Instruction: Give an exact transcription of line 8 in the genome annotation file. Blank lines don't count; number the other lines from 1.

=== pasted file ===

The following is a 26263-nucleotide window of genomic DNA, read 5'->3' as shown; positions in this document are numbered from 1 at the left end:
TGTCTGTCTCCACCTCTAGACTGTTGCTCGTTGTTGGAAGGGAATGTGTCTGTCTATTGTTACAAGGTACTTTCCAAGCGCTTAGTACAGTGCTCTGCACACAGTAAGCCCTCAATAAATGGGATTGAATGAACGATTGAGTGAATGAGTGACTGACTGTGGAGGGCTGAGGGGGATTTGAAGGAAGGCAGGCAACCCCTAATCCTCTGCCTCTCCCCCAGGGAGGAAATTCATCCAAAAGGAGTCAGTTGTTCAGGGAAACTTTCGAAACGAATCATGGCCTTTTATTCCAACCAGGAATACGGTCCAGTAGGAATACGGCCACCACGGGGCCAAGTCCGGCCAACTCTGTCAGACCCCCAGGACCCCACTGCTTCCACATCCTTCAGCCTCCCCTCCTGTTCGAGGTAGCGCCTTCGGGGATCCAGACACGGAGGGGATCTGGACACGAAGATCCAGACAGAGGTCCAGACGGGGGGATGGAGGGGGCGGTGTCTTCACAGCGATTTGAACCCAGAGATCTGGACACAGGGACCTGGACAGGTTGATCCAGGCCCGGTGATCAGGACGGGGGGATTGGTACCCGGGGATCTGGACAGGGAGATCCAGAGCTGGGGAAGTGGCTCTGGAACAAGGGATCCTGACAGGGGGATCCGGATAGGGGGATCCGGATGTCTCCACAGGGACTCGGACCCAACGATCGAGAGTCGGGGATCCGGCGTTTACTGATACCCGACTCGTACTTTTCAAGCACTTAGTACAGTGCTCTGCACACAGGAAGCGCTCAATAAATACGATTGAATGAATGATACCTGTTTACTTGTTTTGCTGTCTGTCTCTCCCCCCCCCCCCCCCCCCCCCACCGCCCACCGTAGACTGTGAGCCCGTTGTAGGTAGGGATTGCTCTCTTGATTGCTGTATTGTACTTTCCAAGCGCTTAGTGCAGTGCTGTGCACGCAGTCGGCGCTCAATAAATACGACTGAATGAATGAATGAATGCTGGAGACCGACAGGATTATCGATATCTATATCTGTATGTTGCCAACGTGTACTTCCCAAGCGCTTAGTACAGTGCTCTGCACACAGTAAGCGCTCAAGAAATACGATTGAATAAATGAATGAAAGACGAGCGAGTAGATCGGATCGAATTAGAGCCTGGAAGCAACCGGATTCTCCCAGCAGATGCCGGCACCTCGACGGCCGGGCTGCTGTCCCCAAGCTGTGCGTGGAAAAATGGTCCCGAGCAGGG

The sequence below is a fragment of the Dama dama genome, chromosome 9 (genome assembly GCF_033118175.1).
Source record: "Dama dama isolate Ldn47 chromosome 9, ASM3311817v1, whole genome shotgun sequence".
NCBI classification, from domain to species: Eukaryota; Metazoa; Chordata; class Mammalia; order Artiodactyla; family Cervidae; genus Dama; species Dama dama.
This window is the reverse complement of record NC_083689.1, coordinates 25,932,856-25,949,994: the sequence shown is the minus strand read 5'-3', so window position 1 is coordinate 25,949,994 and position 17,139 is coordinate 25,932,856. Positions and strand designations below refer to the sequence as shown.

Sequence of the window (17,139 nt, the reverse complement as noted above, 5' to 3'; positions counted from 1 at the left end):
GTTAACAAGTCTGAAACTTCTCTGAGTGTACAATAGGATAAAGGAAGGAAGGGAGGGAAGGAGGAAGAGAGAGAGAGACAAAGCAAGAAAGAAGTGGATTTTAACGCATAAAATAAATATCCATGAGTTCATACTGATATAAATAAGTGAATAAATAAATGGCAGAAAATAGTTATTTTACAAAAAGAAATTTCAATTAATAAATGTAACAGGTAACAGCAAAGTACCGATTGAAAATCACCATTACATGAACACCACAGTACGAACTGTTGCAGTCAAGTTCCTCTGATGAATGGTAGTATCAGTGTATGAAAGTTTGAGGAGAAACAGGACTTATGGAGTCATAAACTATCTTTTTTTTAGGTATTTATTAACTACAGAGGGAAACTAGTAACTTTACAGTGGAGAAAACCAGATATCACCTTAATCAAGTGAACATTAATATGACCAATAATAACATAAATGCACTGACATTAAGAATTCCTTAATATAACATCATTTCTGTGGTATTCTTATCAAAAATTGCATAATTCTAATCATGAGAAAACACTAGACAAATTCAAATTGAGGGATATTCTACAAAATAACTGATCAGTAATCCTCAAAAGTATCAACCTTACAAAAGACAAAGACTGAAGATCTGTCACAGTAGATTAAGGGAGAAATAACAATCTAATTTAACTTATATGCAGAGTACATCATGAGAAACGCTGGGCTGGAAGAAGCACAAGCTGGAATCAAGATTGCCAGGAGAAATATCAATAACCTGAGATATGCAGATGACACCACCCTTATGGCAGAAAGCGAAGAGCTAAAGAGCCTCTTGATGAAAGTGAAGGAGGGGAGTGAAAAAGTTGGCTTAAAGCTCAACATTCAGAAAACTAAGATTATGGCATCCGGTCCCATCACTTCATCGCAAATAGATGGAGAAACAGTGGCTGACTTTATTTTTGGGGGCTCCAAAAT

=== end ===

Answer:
GTTAACAAGTCTGAAACTTCTCTGAGTGTACAATAGGATAAAGGAAGGAAGGGAGGGAAGGAGGAAGAGAGAGAGAGACAAAGCAAGAAAGAAGTGGATTTTAACGCATAAAATAAATATCCATGAGTTCATACTGATATAAATAAGTGAATAAATAAATGGCAGAAAATAGTTATTTTACAAAAAGAAATTTCAATTAATAAATGTAACAGGTAACAGCAAAGTACCGATTGAAAATCACCATTACATGAACACCACAGTACGAACTGTTGCAGTCAAGTTCCTCTGATGAATGGTAGTATCAGTGTATGAAAGTTTGAGGAGAAACAGGACTTATGGAGTCATAAACTATCTTTTTTTTAGGTATTTATTAACTACAGAGGGAAACTAGTAACTTTACAGTGGAGAAAACCAGATATCACCTTAATCAAGTGAACATTAATATGACCAATAATAACATAAATGCACTGACATTAAGAATTCCTTAATATAACATCATTTCTGTGGTATTCTTATCAAAAATTGCATAATTCTAATCATGAGAAAACACTAGACAAATTCAAATTGAGGGATATTCTACAAAATAACTGATCAGTAATCCTCAAAAGTATCAACCTTACAAAAGACAAAGACTGAAGATCTGTCACAGTAGATTAAGGGAGAAATAACAATCTAATTTAACTTATATGCAGAGTACATCATGAGAAACGCTGGGCTGGAAGAAGCACAAGCTGGAATCAAGATTGCCAGGAGAAATATCAATAACCTGAGATATGCAGATGACACCACCCTTATGGCAGAAAGCGAAGAGCTAAAGAGCCTCTTGATGAAAGTGAAGGAGGGGAGTGAAAAAGTTGGCTTAAAGCTCAACATTCAGAAAACTAAGATTATGGCATCCGGTCCCATCACTTCATCGCAAATAGATGGAGAAACAGTGGCTGACTTTATTTTTGGGGGCTCCAAAAT